The United States is shamefully implicated in the terror that Charles Taylor, erstwhile leader of Liberia, inflicted on the people of West Africa.
Beginning in the 1980s, Taylor was an informant and collaborator with a number of U.S. intelligence agencies that included at least the Defense Intelligence Agency and the CIA, according to Freedom of Information documents obtained by the Boston Globe. While it is still unclear exactly what Taylor did for the United States, apparently it was at least worth a jailbreak.
On Sept.15, 1985, while languishing in a maximum-security penitentiary in Boston for embezzling nearly $1 million when he was in the government of Liberian dictator President Samuel Doe, Taylor made a dramatic prison escape. He strolled into freedom through an open cell door. It’s likely that someone in the U.S. security apparatus helped him slip away.
Four years later, Taylor launched a civil war in Liberia to overthrow the Doe regime. The war raged on for five years. He financed it by the illicit sale of blood diamonds, iron ore, timber and rubber, and by gang-pressing children into his National Patriotic Front of Liberia. This militia committed countless atrocities across the nation. He forced more than 15,000 children, some as young as six, to fight.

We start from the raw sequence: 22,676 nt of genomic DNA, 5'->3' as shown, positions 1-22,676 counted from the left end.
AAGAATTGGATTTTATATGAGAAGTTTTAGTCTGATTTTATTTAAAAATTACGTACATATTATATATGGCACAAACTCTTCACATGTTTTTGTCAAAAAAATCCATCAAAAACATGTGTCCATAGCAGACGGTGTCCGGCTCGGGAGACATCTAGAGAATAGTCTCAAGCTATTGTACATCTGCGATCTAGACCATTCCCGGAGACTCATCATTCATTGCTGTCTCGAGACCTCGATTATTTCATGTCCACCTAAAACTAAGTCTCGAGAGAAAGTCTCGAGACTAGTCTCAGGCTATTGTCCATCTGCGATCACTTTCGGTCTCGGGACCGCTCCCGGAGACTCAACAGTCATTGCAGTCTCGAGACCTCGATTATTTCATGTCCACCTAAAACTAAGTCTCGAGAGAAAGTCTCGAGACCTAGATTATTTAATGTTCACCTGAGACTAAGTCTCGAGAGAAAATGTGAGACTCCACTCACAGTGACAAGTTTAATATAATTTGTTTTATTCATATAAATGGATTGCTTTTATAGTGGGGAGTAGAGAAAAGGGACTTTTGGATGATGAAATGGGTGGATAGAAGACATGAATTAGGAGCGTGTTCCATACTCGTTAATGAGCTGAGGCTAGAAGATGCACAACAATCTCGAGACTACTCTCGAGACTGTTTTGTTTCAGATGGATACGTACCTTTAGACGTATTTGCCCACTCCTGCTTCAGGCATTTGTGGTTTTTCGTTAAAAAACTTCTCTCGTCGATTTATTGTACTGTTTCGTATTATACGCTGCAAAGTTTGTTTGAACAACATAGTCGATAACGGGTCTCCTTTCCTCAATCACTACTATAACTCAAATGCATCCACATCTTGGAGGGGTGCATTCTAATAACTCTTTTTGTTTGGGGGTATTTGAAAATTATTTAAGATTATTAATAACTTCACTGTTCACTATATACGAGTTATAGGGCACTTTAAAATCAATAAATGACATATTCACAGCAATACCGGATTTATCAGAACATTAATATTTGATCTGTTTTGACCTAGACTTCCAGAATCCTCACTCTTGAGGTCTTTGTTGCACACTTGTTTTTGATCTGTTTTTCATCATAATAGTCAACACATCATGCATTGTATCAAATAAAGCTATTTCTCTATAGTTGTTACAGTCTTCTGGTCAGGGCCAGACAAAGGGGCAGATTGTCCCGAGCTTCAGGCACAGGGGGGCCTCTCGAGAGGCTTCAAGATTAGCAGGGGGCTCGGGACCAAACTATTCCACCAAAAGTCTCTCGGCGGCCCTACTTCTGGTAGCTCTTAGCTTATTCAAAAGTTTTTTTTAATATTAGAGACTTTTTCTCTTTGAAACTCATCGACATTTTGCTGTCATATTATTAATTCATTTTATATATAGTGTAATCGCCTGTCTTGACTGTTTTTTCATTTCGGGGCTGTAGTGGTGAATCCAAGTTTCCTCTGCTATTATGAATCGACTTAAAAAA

Taylor also played a huge and ugly part in the civil war in Sierra Leone. In both countries, he allegedly committed virtually every type of war crime possible, including using child soldiers, conducting and ordering massacres, gang rapes and torture, and generally terrorizing millions.
By 2003, he was forced out of the Liberian presidency. On the run, he ended up on Interpol’s most-wanted list. Eventually captured and brought to justice, he currently sits in a prison in the Netherlands waiting for the verdict in his trial on charges of committing war crimes and crimes against humanity.
The West has long lambasted the civil and ethnic wars in Africa and used them as an excuse for creating harsh conditions for aid. U.S. political leaders have demanded that nations in Africa stop tyrannizing their citizens and build democratic and transparent governments. Those arguments have become a lot more hypocritical and toothless with new revelations regarding Taylor and his reign of oppression.
That the CIA would employ an unsavory character may perhaps not be news. Taylor was, however, a particularly egregious case, with a personal pathological drive that went on for years.
Although the CIA claims that releasing more details about its relationship would jeopardize U.S. security, it is essential that the whole truth be told. Too many died and suffered at Taylor's hands for the entire story not to come out.
Clarence Lusane is an associate professor at American University in the School of International Service. He can be reached at email@example.com.
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